Love Language

white black and red person carrying heart illustration in brown envelope

I LOVE YOU.

These are three little words that we say to our children all the time without much thought. Of course, we mean it when we say it, but most of us can agree that we often say “I love you” out of routine or habit. “Love you” is an easy way to end a conversation, bid farewell or say goodnight to your little one.  Our kids get used to hearing it and are conditioned to say “Love you too” in response. In order to make children feel truly loved, and to model ways to express affection, check out these alternative words of affirmation:

  • “I’m proud of you.”
  • “I’m happy to see you.”
  • “I love your ______” (smile, eyes, hair, laugh, etc)
  • “Excellent work!”
  • “You’re really good at _______” (soccer, math, playing piano, etc)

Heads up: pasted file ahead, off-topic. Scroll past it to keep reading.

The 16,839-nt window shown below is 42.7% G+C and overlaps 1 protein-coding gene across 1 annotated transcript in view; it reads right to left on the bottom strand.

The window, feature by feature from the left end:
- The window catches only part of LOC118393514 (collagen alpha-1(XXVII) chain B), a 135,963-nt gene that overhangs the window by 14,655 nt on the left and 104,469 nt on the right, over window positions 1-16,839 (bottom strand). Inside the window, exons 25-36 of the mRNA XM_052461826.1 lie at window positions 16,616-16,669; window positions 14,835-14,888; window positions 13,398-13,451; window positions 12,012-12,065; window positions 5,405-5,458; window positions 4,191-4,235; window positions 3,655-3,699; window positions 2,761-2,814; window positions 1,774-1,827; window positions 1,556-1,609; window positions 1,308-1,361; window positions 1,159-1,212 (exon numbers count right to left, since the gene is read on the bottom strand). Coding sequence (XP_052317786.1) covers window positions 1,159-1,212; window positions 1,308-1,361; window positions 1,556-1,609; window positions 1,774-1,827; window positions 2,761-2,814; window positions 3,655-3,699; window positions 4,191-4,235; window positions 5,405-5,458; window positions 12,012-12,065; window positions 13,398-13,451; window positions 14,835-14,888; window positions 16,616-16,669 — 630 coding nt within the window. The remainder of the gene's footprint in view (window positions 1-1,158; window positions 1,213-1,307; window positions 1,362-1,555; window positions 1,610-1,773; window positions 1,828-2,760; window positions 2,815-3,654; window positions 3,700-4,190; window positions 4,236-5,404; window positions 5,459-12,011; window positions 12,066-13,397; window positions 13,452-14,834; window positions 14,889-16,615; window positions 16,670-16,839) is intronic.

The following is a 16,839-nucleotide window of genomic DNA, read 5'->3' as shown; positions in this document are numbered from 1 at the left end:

• “You’re special.”
  • “I love _____ with you.” (singing, reading, baking, etc)
  • “You can do it!”
  • “I like the way you ______.” (shared, tried, said)
  • “I will be thinking of you.”

Don’t forget about those important non-verbal signs of affection too. Kids get a lot from eye contact, a warm smile, a pat on the back or a high-five.  This is not just for parents! Teachers, therapists and caregivers also have a big impact on a child’s social-emotional well-being. Feeling loved and secure gives children the confidence to try new things and gain independence. And of course, there is nothing better than feeling that love in return. 🙂

 

baby touching woman s face

Happy Valentine’s Day!

-Elizabeth Clark McKenzie, MS, CCC-SLP

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